X Rite Color Passport and DPMx?

Started Apr 5, 2013 | Discussions thread
yvind Strm Veteran Member • Posts: 4,130
Re: Clarification and misconceptions.

cquarksnow wrote:

yvind Strm wrote:

I know Gunther Borgermeister calibrated his SD14s, but found he needed to use a 144 patch gretag card for getting correct colors. I also think it was him that said that you could not calibrate the camera once and for all, but that each different light setting required re-calibration.

Also think Gary Mercer did calibrations (also with SD14), using 16 patches.

A few misconceptions in this thread:

1. A gray card has nothing to do with calibrating a camera. Grey card is for WB adjustment (and/or exposure measuring), and can never replace calibration. (Only if the camera is perfectly calibrated, of course). A WB adjustment influence ALL colors in the scene. This also applies if you use a grey card and Custom WB.

2. Calibration is used to correct individual colors (not all, of course, but hopefully the adjustments also influence the rest of the colors correctly). It is vital for correct color reproduction with Foveon. (and for most other cameras) WB will just shift all colors.

2. Grey cards are 12% (at least they should be), not 18%. Light meters, handheld and in-camera (film and digital) tries to match 12%.

3. A grey card is not a grey card. Get a good one, because lighter or darker grey might cause color shifts.  I can´t seem to dig up a Imatest for the DPxm series, but the Imatest for the SD14 shows that white to black points varies - meaning that colors (wb) will change if you click on different shades of grey (and white).

Kind regards


Hi, Yvind -

Indeed it's 12% and one can check this if any doubt http://www.bythom.com/graycards.htm
By the way I would like to know your opinion on neutral rather than standard color setting with the DP*M when it comes to taking photographs of color patch cards.

Sorry, I have no knowledge of the differences between the various color modes. I only have the SD14.

If I had one of the cameras with color mode, I would certainly photograph a color patch card in all modes under equal conditions. And probably not only one scene, but daylight, flash, indoor.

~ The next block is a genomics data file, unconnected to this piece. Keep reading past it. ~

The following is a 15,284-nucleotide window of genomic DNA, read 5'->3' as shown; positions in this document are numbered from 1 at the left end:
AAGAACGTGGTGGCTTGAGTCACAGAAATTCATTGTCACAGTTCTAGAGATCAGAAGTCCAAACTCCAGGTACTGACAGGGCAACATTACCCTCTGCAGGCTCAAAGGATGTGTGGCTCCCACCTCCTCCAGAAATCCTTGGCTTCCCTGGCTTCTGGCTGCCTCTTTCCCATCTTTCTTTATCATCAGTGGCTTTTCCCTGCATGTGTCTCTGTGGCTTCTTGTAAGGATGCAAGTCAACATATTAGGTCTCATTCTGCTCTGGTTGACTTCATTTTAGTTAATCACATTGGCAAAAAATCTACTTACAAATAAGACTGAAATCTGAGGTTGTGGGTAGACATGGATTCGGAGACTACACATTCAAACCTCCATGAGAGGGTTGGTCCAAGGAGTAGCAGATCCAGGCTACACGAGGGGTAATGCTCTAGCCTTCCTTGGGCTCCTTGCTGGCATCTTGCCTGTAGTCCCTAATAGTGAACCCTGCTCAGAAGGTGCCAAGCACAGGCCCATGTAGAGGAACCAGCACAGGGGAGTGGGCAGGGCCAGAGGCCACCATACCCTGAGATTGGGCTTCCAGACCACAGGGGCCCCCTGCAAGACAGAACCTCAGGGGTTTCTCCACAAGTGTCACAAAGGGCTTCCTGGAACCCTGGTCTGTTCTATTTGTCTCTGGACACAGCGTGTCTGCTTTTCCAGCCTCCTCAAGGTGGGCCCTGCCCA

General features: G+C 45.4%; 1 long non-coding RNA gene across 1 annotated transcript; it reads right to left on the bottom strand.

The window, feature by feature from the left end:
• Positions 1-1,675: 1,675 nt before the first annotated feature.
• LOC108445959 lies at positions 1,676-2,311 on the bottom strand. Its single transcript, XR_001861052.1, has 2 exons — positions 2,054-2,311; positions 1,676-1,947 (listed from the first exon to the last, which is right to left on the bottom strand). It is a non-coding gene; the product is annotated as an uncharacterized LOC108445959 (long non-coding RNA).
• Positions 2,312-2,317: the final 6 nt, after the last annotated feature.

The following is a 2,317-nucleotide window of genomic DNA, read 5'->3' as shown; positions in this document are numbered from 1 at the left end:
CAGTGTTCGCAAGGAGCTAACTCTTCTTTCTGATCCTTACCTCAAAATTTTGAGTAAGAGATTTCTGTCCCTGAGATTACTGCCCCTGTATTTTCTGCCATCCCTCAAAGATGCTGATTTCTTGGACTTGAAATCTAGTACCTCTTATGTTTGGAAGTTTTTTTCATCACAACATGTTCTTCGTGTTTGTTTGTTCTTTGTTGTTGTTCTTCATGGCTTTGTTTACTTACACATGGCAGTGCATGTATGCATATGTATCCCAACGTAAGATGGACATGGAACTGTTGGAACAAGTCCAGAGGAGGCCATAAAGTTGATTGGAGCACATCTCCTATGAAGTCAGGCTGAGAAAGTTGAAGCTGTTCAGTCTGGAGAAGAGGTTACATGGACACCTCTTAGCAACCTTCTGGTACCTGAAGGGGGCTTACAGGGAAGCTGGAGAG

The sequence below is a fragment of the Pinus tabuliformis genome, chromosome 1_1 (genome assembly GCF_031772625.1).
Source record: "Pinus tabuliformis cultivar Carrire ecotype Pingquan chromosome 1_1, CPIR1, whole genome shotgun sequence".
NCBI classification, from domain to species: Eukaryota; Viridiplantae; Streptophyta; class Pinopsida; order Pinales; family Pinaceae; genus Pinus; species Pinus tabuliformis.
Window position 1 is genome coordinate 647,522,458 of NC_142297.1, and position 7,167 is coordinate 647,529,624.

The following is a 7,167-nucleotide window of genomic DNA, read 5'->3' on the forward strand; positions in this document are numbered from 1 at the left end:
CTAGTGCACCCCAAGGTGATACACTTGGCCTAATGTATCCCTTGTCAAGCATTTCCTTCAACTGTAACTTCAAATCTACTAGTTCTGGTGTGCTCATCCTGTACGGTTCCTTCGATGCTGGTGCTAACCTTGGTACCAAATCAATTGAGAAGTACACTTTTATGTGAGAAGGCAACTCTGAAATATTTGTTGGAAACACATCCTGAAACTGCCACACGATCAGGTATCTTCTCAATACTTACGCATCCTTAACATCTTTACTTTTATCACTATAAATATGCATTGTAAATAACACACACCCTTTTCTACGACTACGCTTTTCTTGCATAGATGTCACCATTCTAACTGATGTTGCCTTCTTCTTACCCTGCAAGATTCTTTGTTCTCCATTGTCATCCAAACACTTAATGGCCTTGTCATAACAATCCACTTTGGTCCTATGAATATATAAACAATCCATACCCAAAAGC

This is to gain knowledge of how the various modes influence different colors in various conditions. As you may have read, people here have some recommendations about color modes for different types of photography. Absolutely vital information to know the behavior of your camera.

I supose you would pick the color mode being closest to correct colors for a particular setting.

Also is there anything wrong in your view with doing color balance, e.g. using CBL lens for the DP*M ? http://www.cbllens.biz/gallery.htm

Absolutely not. But there is a cave cat. Even some pros gets this wrong.

You can use an Expodisc or (similar) in three ways.

  1. At camera position, pointed at the subject.
  2. In subject position, pointed at the main light source.
  3. In subject position, pointed at the camera position.

To kill the suspense, number 3 is the correct one. (The other two might have some limited use, if one knows why)

To understand why:

With 1, you do not measure the Color balance of the light, but what is reflected from the colors of the subject. In principle, with that method, you would be just as well off by using AWB on your camera, and save the money.

With 2, if there is a really dominant light source, it might work just fine. BUT, very often the reflections of other objects also plays a role - like green grass in front of the subject.

With 3, CWB algorithms of the camera will see all light that is reflected on the camera with the WB device (aka the subject).

An example: You want to take portrait of someone in front of a blue wall. The subject is standing on a large green lawn. The person is lit by direct sun, and so is the wall and the grass.

With method one, you point the camera at the subject, hold the CBL device in front, and do a CWB. The algorithm will pick up the color of the reflection of sunlight and the green from the face.  So skin color, and how that reflects matters. This is the same as the camera do in AWB (without the CBL). This will probably reflect as some Yellow-green, so the WB algorithm will compensate with magenta. To make matters worse, the CBL will see to that the background color also is considered. The camera will try to balance the strong blue color with some red-orange compensation. All in all you will probably get a pretty red skin out of this. Pretty useless CWB in any case.

With method 2, you will measure the color balance of the sun, and not from the reflected green from the grass. The background is not considered. In this case, camera is not aware of the green, and green it will be. In cases where secondary and tertiary reflections are weak, method 2 will work. Typically, you will use method 2 if you need to force the camera to consider only one of several sources.

With methode 3, the reflected light (with its color) is also considered.

This is exactly the same way when using the CBL device for metering. The exact same considerations applies, only for exposure. This is the way handheld meters is use, to measure incident light. Again, pointed at the camera. A studio photographer will also use 2, to see differences between light sources.

On a side note, for a professional, critical shot, a photographer might want to eliminate secondary unwanted reflections with gobs, reflectors, extra (possibly mired) light.

Hope this was clear enough.



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Kind regards

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